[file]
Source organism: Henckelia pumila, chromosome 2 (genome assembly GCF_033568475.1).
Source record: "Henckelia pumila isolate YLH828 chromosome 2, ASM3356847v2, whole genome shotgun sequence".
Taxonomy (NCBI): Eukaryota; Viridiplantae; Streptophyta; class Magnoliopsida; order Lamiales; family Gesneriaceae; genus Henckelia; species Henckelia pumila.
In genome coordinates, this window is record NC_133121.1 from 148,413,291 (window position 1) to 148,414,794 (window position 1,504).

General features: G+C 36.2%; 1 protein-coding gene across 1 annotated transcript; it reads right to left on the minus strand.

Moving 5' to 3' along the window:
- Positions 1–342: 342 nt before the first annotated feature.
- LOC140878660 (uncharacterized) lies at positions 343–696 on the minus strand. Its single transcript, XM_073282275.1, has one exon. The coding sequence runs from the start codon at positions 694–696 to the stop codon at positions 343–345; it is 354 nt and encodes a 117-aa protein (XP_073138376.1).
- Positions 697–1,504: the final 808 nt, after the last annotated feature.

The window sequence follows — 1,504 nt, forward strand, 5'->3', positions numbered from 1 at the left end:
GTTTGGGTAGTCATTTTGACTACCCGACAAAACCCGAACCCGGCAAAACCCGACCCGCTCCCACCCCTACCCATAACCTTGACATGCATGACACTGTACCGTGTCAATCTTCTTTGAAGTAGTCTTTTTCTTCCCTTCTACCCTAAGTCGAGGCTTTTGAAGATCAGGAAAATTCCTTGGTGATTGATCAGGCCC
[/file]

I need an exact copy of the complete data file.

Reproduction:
Source organism: Henckelia pumila, chromosome 2 (genome assembly GCF_033568475.1).
Source record: "Henckelia pumila isolate YLH828 chromosome 2, ASM3356847v2, whole genome shotgun sequence".
Taxonomy (NCBI): Eukaryota; Viridiplantae; Streptophyta; class Magnoliopsida; order Lamiales; family Gesneriaceae; genus Henckelia; species Henckelia pumila.
In genome coordinates, this window is record NC_133121.1 from 148,413,291 (window position 1) to 148,414,794 (window position 1,504).

General features: G+C 36.2%; 1 protein-coding gene across 1 annotated transcript; it reads right to left on the minus strand.

Moving 5' to 3' along the window:
- Positions 1–342: 342 nt before the first annotated feature.
- LOC140878660 (uncharacterized) lies at positions 343–696 on the minus strand. Its single transcript, XM_073282275.1, has one exon. The coding sequence runs from the start codon at positions 694–696 to the stop codon at positions 343–345; it is 354 nt and encodes a 117-aa protein (XP_073138376.1).
- Positions 697–1,504: the final 808 nt, after the last annotated feature.

The window sequence follows — 1,504 nt, forward strand, 5'->3', positions numbered from 1 at the left end:
GTTTGGGTAGTCATTTTGACTACCCGACAAAACCCGAACCCGGCAAAACCCGACCCGCTCCCACCCCTACCCATAACCTTGACATGCATGACACTGTACCGTGTCAATCTTCTTTGAAGTAGTCTTTTTCTTCCCTTCTACCCTAAGTCGAGGCTTTTGAAGATCAGGAAAATTCCTTGGTGATTGATCAGGCCC